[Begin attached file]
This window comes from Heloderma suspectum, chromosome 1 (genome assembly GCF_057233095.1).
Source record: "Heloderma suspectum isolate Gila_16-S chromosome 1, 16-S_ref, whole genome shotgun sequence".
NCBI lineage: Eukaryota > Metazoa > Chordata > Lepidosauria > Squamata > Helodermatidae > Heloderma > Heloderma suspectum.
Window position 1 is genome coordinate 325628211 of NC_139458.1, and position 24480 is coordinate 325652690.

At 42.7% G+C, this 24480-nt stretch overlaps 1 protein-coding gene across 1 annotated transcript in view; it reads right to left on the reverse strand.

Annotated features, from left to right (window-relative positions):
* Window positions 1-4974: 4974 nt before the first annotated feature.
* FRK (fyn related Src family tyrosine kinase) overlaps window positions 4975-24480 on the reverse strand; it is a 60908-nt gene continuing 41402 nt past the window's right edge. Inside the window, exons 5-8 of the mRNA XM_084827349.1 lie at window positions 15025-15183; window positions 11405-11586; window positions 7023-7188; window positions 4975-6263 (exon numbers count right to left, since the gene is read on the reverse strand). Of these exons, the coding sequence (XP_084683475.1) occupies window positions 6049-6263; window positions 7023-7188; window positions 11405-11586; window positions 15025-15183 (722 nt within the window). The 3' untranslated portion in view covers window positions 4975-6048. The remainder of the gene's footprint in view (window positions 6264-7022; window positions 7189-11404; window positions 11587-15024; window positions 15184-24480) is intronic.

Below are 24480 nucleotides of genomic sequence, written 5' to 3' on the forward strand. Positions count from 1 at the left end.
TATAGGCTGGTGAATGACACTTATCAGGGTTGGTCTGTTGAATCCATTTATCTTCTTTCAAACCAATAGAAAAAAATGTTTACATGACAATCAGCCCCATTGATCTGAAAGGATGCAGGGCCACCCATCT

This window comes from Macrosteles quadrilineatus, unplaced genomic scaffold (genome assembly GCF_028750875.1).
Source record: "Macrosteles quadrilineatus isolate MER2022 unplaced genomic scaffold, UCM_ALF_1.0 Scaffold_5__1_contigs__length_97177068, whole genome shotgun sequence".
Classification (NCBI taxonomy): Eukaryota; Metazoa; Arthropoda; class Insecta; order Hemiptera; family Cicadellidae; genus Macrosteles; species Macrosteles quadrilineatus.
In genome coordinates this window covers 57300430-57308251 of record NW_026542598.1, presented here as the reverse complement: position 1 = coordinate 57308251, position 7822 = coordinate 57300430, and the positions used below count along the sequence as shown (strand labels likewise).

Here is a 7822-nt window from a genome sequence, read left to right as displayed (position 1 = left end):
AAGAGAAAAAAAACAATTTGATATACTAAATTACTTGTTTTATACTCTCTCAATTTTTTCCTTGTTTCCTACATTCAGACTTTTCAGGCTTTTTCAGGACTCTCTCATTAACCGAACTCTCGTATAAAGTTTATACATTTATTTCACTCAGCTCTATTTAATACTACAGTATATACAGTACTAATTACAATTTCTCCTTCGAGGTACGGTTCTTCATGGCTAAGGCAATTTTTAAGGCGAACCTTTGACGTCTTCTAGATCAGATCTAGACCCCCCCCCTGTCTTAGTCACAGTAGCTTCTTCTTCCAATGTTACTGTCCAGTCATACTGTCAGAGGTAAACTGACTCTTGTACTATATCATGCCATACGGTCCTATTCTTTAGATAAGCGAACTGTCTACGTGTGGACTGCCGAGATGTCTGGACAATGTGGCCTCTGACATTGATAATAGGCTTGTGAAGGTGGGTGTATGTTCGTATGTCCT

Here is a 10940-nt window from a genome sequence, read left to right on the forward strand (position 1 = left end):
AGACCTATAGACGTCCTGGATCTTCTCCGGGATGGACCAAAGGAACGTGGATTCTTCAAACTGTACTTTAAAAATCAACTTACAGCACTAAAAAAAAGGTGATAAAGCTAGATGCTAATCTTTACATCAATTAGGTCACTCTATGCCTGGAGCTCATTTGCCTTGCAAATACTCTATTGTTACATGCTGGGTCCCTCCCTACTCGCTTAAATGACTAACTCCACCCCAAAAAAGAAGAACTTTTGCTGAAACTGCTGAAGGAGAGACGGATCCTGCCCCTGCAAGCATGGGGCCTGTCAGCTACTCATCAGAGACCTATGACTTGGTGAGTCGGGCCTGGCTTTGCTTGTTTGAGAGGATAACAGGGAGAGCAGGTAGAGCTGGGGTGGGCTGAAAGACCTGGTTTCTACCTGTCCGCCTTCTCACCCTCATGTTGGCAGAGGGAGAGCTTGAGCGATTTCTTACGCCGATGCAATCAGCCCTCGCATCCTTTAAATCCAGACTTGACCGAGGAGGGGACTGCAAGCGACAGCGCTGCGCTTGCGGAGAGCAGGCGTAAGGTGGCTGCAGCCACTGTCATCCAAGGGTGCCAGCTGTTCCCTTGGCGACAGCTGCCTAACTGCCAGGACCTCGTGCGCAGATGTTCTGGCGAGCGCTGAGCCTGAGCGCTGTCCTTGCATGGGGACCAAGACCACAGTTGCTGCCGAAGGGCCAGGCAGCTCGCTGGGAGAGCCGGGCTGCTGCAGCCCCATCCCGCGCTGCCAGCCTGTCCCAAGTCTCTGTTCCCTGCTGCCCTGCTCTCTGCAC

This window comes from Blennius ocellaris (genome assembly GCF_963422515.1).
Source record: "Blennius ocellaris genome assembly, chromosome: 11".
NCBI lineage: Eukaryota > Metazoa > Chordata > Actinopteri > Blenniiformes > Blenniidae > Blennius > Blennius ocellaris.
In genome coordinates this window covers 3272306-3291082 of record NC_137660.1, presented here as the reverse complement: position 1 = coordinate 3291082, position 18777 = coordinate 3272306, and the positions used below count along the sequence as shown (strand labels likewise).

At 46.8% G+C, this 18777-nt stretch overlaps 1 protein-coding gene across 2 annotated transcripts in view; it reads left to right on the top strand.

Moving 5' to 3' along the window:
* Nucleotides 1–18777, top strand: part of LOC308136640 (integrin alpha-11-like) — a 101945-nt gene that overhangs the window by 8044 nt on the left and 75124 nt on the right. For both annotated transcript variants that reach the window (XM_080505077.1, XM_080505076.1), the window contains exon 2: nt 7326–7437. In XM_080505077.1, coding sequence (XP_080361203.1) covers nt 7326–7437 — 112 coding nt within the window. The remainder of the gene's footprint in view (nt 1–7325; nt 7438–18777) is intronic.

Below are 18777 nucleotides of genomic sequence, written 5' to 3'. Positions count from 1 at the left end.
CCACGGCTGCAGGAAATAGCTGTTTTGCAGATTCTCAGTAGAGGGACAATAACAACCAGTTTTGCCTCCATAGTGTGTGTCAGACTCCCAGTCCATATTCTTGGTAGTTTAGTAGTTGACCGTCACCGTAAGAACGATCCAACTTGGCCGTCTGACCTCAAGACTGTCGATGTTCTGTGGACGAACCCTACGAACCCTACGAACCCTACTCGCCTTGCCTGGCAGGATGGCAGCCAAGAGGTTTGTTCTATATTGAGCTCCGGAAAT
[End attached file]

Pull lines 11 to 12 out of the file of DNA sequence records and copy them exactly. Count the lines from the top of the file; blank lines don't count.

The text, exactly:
This window comes from Macrosteles quadrilineatus, unplaced genomic scaffold (genome assembly GCF_028750875.1).
Source record: "Macrosteles quadrilineatus isolate MER2022 unplaced genomic scaffold, UCM_ALF_1.0 Scaffold_5__1_contigs__length_97177068, whole genome shotgun sequence".